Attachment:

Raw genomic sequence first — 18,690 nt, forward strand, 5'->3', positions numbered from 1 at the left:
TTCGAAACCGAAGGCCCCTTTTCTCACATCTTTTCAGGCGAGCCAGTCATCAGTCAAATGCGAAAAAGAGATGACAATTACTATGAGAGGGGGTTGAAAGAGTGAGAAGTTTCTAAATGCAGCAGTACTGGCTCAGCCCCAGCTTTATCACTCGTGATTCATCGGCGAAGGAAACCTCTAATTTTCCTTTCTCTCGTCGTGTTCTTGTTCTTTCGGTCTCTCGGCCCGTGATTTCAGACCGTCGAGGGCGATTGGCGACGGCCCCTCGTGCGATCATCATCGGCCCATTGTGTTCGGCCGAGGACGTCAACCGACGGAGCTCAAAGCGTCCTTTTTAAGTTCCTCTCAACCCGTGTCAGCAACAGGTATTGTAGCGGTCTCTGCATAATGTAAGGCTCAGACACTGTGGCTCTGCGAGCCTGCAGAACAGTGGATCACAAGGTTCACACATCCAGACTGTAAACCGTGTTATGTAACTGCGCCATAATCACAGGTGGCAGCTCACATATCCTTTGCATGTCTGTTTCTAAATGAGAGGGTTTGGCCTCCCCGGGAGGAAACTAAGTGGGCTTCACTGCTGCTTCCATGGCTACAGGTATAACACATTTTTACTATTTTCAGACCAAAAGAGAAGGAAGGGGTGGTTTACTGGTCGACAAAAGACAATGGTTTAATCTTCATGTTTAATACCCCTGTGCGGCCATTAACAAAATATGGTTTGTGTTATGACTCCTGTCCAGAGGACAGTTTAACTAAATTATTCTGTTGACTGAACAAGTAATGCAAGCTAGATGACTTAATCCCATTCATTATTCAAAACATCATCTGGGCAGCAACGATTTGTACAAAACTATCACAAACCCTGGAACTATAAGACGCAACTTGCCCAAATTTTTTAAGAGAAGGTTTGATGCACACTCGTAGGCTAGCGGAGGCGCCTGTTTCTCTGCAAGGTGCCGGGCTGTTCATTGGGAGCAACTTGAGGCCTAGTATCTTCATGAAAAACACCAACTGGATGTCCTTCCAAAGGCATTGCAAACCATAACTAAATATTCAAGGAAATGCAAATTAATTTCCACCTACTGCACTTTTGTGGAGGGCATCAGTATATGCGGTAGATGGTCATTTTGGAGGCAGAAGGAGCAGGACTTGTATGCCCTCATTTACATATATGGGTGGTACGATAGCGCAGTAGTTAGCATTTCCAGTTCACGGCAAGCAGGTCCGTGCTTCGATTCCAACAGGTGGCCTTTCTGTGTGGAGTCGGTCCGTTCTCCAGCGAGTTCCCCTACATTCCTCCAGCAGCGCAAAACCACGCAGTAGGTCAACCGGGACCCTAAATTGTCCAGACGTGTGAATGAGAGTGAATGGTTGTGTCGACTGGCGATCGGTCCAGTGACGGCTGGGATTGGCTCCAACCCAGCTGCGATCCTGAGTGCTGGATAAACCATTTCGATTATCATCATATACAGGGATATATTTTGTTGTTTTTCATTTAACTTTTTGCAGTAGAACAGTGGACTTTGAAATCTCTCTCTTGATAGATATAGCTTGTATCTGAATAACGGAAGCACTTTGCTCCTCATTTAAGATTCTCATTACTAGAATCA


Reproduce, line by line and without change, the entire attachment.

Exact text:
Raw genomic sequence first — 18,690 nt, forward strand, 5'->3', positions numbered from 1 at the left:
TTCGAAACCGAAGGCCCCTTTTCTCACATCTTTTCAGGCGAGCCAGTCATCAGTCAAATGCGAAAAAGAGATGACAATTACTATGAGAGGGGGTTGAAAGAGTGAGAAGTTTCTAAATGCAGCAGTACTGGCTCAGCCCCAGCTTTATCACTCGTGATTCATCGGCGAAGGAAACCTCTAATTTTCCTTTCTCTCGTCGTGTTCTTGTTCTTTCGGTCTCTCGGCCCGTGATTTCAGACCGTCGAGGGCGATTGGCGACGGCCCCTCGTGCGATCATCATCGGCCCATTGTGTTCGGCCGAGGACGTCAACCGACGGAGCTCAAAGCGTCCTTTTTAAGTTCCTCTCAACCCGTGTCAGCAACAGGTATTGTAGCGGTCTCTGCATAATGTAAGGCTCAGACACTGTGGCTCTGCGAGCCTGCAGAACAGTGGATCACAAGGTTCACACATCCAGACTGTAAACCGTGTTATGTAACTGCGCCATAATCACAGGTGGCAGCTCACATATCCTTTGCATGTCTGTTTCTAAATGAGAGGGTTTGGCCTCCCCGGGAGGAAACTAAGTGGGCTTCACTGCTGCTTCCATGGCTACAGGTATAACACATTTTTACTATTTTCAGACCAAAAGAGAAGGAAGGGGTGGTTTACTGGTCGACAAAAGACAATGGTTTAATCTTCATGTTTAATACCCCTGTGCGGCCATTAACAAAATATGGTTTGTGTTATGACTCCTGTCCAGAGGACAGTTTAACTAAATTATTCTGTTGACTGAACAAGTAATGCAAGCTAGATGACTTAATCCCATTCATTATTCAAAACATCATCTGGGCAGCAACGATTTGTACAAAACTATCACAAACCCTGGAACTATAAGACGCAACTTGCCCAAATTTTTTAAGAGAAGGTTTGATGCACACTCGTAGGCTAGCGGAGGCGCCTGTTTCTCTGCAAGGTGCCGGGCTGTTCATTGGGAGCAACTTGAGGCCTAGTATCTTCATGAAAAACACCAACTGGATGTCCTTCCAAAGGCATTGCAAACCATAACTAAATATTCAAGGAAATGCAAATTAATTTCCACCTACTGCACTTTTGTGGAGGGCATCAGTATATGCGGTAGATGGTCATTTTGGAGGCAGAAGGAGCAGGACTTGTATGCCCTCATTTACATATATGGGTGGTACGATAGCGCAGTAGTTAGCATTTCCAGTTCACGGCAAGCAGGTCCGTGCTTCGATTCCAACAGGTGGCCTTTCTGTGTGGAGTCGGTCCGTTCTCCAGCGAGTTCCCCTACATTCCTCCAGCAGCGCAAAACCACGCAGTAGGTCAACCGGGACCCTAAATTGTCCAGACGTGTGAATGAGAGTGAATGGTTGTGTCGACTGGCGATCGGTCCAGTGACGGCTGGGATTGGCTCCAACCCAGCTGCGATCCTGAGTGCTGGATAAACCATTTCGATTATCATCATATACAGGGATATATTTTGTTGTTTTTCATTTAACTTTTTGCAGTAGAACAGTGGACTTTGAAATCTCTCTCTTGATAGATATAGCTTGTATCTGAATAACGGAAGCACTTTGCTCCTCATTTAAGATTCTCATTACTAGAATCA